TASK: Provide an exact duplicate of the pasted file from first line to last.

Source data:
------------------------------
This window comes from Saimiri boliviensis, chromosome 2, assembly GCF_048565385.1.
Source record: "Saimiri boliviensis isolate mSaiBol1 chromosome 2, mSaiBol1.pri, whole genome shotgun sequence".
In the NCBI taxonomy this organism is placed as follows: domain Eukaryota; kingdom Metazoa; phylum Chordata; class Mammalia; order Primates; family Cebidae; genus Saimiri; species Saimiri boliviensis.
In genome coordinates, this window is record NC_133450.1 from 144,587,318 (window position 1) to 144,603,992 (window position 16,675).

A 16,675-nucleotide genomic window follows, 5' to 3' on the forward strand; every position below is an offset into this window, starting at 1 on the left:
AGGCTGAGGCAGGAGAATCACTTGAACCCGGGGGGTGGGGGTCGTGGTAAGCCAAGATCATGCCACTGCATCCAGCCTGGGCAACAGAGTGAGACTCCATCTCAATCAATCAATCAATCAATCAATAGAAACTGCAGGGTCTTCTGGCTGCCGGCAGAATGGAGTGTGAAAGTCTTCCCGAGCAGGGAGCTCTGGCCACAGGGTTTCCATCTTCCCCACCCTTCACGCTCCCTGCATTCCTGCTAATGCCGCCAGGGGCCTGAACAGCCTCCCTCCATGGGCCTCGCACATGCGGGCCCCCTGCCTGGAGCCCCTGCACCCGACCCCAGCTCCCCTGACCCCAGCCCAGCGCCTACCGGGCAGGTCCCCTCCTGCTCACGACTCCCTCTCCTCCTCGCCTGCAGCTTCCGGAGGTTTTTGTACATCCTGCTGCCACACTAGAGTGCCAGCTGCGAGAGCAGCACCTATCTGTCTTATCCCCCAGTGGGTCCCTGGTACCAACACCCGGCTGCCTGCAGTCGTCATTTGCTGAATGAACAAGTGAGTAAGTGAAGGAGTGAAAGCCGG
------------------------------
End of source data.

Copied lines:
This window comes from Saimiri boliviensis, chromosome 2, assembly GCF_048565385.1.
Source record: "Saimiri boliviensis isolate mSaiBol1 chromosome 2, mSaiBol1.pri, whole genome shotgun sequence".
In the NCBI taxonomy this organism is placed as follows: domain Eukaryota; kingdom Metazoa; phylum Chordata; class Mammalia; order Primates; family Cebidae; genus Saimiri; species Saimiri boliviensis.
In genome coordinates, this window is record NC_133450.1 from 144,587,318 (window position 1) to 144,603,992 (window position 16,675).

A 16,675-nucleotide genomic window follows, 5' to 3' on the forward strand; every position below is an offset into this window, starting at 1 on the left:
AGGCTGAGGCAGGAGAATCACTTGAACCCGGGGGGTGGGGGTCGTGGTAAGCCAAGATCATGCCACTGCATCCAGCCTGGGCAACAGAGTGAGACTCCATCTCAATCAATCAATCAATCAATCAATAGAAACTGCAGGGTCTTCTGGCTGCCGGCAGAATGGAGTGTGAAAGTCTTCCCGAGCAGGGAGCTCTGGCCACAGGGTTTCCATCTTCCCCACCCTTCACGCTCCCTGCATTCCTGCTAATGCCGCCAGGGGCCTGAACAGCCTCCCTCCATGGGCCTCGCACATGCGGGCCCCCTGCCTGGAGCCCCTGCACCCGACCCCAGCTCCCCTGACCCCAGCCCAGCGCCTACCGGGCAGGTCCCCTCCTGCTCACGACTCCCTCTCCTCCTCGCCTGCAGCTTCCGGAGGTTTTTGTACATCCTGCTGCCACACTAGAGTGCCAGCTGCGAGAGCAGCACCTATCTGTCTTATCCCCCAGTGGGTCCCTGGTACCAACACCCGGCTGCCTGCAGTCGTCATTTGCTGAATGAACAAGTGAGTAAGTGAAGGAGTGAAAGCCGG